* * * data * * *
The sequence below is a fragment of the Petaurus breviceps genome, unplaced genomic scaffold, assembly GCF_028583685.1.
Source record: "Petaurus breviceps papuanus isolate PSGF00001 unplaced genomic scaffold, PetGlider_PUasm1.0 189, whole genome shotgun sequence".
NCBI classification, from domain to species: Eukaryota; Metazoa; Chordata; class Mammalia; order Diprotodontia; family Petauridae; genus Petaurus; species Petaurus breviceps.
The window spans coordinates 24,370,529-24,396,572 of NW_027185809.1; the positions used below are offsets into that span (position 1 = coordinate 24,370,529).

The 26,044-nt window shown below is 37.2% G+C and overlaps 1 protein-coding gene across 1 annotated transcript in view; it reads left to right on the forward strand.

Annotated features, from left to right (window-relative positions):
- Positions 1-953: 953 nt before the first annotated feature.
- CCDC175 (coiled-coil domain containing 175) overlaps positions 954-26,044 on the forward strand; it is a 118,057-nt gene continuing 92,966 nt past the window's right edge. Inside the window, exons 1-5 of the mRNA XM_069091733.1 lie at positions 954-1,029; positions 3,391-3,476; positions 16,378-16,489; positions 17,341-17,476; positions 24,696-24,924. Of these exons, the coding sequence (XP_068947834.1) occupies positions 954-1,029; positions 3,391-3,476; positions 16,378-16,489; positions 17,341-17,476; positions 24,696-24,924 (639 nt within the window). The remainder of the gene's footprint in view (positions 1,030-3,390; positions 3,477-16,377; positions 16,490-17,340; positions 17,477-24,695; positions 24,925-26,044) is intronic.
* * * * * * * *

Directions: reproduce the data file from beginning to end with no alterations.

The sequence below is a fragment of the Petaurus breviceps genome, unplaced genomic scaffold, assembly GCF_028583685.1.
Source record: "Petaurus breviceps papuanus isolate PSGF00001 unplaced genomic scaffold, PetGlider_PUasm1.0 189, whole genome shotgun sequence".
NCBI classification, from domain to species: Eukaryota; Metazoa; Chordata; class Mammalia; order Diprotodontia; family Petauridae; genus Petaurus; species Petaurus breviceps.
The window spans coordinates 24,370,529-24,396,572 of NW_027185809.1; the positions used below are offsets into that span (position 1 = coordinate 24,370,529).

The 26,044-nt window shown below is 37.2% G+C and overlaps 1 protein-coding gene across 1 annotated transcript in view; it reads left to right on the forward strand.

Annotated features, from left to right (window-relative positions):
- Positions 1-953: 953 nt before the first annotated feature.
- CCDC175 (coiled-coil domain containing 175) overlaps positions 954-26,044 on the forward strand; it is a 118,057-nt gene continuing 92,966 nt past the window's right edge. Inside the window, exons 1-5 of the mRNA XM_069091733.1 lie at positions 954-1,029; positions 3,391-3,476; positions 16,378-16,489; positions 17,341-17,476; positions 24,696-24,924. Of these exons, the coding sequence (XP_068947834.1) occupies positions 954-1,029; positions 3,391-3,476; positions 16,378-16,489; positions 17,341-17,476; positions 24,696-24,924 (639 nt within the window). The remainder of the gene's footprint in view (positions 1,030-3,390; positions 3,477-16,377; positions 16,490-17,340; positions 17,477-24,695; positions 24,925-26,044) is intronic.